Dr. Kevin Yip

Dr Kevin Yip
Orthopaedic Surgeon

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Monteggia Fracture

  • Because the radius and ulna are bound by ligaments and an interosseous membrane, a displaced fracture of the ulna often is accompanied by dislocation of the radial head, a combination termed a Monteggia fracture.
  • The diagnosis sometimes is missed because the dislocation can be overlooked.
  • Reduction of both the fracture and the dislocation must be achieved.
  • Bado classification:
    • Most commonly used system
    • Based on the direction of the dislocation of the radial head, which is the same as the direction of the apex of the ulnar fracture
    • 4 types:
      • I: Anterior dislocation of the radial head (most common type)
      • II: Posterior dislocation of the radial head
      • III: Lateral dislocation of the radial head (2nd most common pattern in childhood)
      • IV: Anterior dislocation of the radial head in combination with a proximal radial fracture
Fracture occurrence is distributed evenly between males and females.
  • Relatively uncommon
  • Peak incidence: Ages 4-10 years
  • However, this fracture may occur at any age, including adulthood.
  • Most common in children: Bado type-I fractures, with plastic deformation of the ulna.
  • Most common in adults: Bado type I and type II fractures
Risk Factors
Any child or adult with a fracture of the proximal or middle of the ulnar shaft should be considered at risk for this fracture.
  • The ligamentous connections between the radius and ulna cause the radial head dislocation to occur when the ulna fractures, or vice versa.
  • Type I fracture mechanism: Hyperpronation or hyperextension
  • Type II fracture mechanism: Axial loading of a partially flexed elbow
Signs and Symptoms
  • Signs:
    • Swelling in the forearm and elbow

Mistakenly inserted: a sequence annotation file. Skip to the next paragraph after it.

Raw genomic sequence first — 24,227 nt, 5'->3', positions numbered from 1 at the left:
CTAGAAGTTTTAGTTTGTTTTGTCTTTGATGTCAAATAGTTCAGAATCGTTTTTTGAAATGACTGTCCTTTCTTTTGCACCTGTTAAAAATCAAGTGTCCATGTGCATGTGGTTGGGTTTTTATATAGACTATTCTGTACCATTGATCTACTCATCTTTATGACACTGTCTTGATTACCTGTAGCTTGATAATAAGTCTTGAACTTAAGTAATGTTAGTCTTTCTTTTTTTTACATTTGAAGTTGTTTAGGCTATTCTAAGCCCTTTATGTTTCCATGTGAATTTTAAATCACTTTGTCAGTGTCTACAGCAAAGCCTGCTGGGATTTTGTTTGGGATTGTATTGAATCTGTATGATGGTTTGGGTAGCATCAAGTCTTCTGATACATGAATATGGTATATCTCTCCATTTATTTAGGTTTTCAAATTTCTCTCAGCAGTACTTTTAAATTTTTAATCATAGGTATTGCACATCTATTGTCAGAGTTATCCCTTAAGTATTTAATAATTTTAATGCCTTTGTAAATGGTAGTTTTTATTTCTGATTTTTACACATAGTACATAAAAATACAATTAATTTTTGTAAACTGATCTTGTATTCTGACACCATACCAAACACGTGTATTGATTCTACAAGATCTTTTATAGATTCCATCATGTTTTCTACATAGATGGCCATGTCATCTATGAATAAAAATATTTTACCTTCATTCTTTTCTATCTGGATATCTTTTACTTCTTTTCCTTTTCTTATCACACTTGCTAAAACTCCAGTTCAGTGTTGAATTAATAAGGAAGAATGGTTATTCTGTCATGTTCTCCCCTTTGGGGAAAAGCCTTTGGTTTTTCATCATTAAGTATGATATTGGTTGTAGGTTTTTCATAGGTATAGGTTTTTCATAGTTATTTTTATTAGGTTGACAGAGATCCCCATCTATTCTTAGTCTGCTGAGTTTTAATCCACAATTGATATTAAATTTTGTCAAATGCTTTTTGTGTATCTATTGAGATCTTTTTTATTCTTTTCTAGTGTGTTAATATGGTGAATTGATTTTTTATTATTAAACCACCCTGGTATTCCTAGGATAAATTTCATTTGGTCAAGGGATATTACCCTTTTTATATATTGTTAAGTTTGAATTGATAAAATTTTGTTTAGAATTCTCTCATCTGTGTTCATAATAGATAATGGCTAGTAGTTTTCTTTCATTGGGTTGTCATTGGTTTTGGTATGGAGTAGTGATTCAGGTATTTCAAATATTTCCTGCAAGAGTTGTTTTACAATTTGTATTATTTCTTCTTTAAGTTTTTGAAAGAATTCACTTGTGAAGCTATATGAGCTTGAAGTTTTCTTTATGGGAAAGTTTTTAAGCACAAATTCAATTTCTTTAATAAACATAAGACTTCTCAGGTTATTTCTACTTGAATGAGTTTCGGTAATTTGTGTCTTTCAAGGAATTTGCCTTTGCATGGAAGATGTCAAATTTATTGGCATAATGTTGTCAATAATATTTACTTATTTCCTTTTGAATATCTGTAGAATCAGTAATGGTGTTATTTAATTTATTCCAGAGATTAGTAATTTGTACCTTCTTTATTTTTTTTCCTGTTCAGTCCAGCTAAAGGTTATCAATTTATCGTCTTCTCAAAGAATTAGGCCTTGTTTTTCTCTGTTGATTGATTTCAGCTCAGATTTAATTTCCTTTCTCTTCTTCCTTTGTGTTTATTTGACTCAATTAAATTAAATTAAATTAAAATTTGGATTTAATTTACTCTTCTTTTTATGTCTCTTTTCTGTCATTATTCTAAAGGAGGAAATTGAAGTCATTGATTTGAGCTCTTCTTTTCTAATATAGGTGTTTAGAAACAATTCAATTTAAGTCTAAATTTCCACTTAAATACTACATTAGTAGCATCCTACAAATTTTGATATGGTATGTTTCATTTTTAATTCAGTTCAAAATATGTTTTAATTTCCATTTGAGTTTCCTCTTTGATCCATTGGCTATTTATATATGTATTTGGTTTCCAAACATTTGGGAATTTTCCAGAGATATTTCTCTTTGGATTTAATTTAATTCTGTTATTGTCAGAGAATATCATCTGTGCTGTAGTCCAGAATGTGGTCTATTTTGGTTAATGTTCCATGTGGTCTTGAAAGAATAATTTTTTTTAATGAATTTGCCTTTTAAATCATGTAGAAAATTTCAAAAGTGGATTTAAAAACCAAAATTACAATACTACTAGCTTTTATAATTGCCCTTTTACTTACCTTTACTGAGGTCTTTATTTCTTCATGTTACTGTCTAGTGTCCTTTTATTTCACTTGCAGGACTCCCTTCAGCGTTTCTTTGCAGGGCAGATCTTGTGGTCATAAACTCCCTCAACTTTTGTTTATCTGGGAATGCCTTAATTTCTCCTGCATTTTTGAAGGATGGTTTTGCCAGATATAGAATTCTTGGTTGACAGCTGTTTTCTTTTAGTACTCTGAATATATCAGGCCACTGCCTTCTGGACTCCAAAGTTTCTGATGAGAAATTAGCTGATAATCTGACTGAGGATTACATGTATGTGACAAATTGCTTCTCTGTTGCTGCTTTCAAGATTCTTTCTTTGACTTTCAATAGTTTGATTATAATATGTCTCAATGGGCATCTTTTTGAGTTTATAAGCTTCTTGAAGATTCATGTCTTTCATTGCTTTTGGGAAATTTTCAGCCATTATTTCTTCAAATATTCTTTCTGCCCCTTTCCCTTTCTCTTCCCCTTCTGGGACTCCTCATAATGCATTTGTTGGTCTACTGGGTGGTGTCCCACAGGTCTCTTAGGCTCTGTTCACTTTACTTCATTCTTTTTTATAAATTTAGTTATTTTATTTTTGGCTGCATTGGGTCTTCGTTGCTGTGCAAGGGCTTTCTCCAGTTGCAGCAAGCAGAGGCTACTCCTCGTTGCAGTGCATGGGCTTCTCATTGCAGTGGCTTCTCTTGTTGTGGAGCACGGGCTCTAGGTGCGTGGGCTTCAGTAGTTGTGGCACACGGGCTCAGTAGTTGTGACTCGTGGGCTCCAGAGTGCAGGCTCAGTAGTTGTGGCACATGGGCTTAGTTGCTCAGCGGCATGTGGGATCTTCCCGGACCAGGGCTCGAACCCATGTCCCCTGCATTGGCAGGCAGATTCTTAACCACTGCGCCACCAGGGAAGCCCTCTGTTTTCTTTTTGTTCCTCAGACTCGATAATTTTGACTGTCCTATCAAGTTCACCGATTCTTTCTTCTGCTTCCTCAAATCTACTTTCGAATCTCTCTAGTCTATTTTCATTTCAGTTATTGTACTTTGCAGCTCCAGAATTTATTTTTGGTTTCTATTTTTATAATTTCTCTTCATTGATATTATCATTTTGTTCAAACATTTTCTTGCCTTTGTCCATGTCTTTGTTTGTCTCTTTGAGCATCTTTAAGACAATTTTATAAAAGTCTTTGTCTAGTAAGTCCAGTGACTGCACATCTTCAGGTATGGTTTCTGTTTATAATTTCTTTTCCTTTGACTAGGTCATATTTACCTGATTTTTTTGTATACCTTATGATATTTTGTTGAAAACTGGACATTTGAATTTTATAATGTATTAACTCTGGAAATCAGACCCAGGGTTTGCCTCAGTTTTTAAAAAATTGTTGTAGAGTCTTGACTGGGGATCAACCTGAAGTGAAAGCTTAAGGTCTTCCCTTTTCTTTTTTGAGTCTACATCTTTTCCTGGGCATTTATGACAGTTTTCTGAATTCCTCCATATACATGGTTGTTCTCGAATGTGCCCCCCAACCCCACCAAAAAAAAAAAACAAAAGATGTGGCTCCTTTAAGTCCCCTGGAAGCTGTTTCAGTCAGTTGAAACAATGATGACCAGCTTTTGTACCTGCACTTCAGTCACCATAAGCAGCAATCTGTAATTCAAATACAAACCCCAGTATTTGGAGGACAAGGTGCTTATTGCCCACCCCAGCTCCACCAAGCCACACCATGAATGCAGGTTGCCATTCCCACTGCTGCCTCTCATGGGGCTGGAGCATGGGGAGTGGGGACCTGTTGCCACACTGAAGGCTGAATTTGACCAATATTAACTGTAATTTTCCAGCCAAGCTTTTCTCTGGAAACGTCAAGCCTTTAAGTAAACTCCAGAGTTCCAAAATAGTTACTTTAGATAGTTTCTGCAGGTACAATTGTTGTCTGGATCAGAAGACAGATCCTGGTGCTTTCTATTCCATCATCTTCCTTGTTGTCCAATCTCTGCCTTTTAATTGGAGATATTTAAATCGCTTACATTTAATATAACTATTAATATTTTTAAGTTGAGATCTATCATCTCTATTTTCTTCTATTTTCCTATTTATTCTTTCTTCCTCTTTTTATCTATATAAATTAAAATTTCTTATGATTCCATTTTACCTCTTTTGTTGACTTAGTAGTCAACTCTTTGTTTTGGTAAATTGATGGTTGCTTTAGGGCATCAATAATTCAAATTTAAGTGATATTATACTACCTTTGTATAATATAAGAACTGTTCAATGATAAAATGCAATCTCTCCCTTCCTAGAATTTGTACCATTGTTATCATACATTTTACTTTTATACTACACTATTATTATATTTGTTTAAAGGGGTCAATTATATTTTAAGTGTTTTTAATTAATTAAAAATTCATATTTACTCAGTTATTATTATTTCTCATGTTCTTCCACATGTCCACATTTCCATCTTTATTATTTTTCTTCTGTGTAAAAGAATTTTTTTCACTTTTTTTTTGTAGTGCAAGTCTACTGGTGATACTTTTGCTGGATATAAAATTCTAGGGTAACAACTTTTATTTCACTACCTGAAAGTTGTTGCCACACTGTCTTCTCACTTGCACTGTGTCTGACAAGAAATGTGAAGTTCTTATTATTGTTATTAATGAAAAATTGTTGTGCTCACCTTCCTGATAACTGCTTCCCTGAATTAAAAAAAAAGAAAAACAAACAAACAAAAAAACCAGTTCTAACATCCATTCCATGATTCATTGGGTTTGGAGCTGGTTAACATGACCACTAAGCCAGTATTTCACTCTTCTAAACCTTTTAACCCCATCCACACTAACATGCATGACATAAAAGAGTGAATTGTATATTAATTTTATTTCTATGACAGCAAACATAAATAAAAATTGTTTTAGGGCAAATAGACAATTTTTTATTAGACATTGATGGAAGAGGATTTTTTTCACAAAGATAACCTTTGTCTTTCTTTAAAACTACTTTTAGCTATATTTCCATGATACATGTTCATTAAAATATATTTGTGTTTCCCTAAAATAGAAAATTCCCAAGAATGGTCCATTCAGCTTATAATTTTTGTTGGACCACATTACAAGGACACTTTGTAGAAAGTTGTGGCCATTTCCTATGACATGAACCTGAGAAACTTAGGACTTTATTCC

• In cases diagnosed late, a bump may be present over the elbow at the time a cast is removed for treatment of an ulnar fracture, indicating the dislocated radial head.
  • Symptoms:
    • Acutely, tenderness over the elbow and deformity
    • If diagnosed late, the unreduced radial head could block the full range of flexion or extension or cause clicking with pronation and supination.
Physical Exam
  • In acute cases, diagnosis should be made primarily by radiography showing both the ulnar fracture and the radial head dislocation.
  • In chronic cases, a prominence of the radial head is visible when the arm is out of the cast.
    • This prominence represents the dislocated radial head and may be compared with the opposite side.
  • Radiography:
    • Plain radiographs are sufficient for diagnosis.
    • All forearm fractures should include visualization of the elbow and wrist joints.
    • These radiographs should be true AP and lateral views.
      • If they cannot be obtained on the same film, separate films of these regions should be ordered.
      • The physician should be available to help in positioning, if needed.
  • MRI is not required for diagnosis.
Pathological Findings
  • At the time of injury, the annular ligament of the radius is torn and becomes infolded.
  • If the radial head remains unreduced for several years, it degenerates because the cartilage wears away.
Differential Diagnosis
  • An isolated ulnar fracture may occur without radial head dislocation.
  • The status of the radial head may be determined by drawing a line on the radiograph through the radial shaft.
    • This line should fall in the center of the capitellum of the distal humerus.
  • An isolated radial head dislocation may occur, but it is rare.
  • Congenital dislocation of the radial head does occur.
    • May be distinguished by changes in the shape of the radial head: Overgrowth and loss of the normal concave reciprocal articular surface.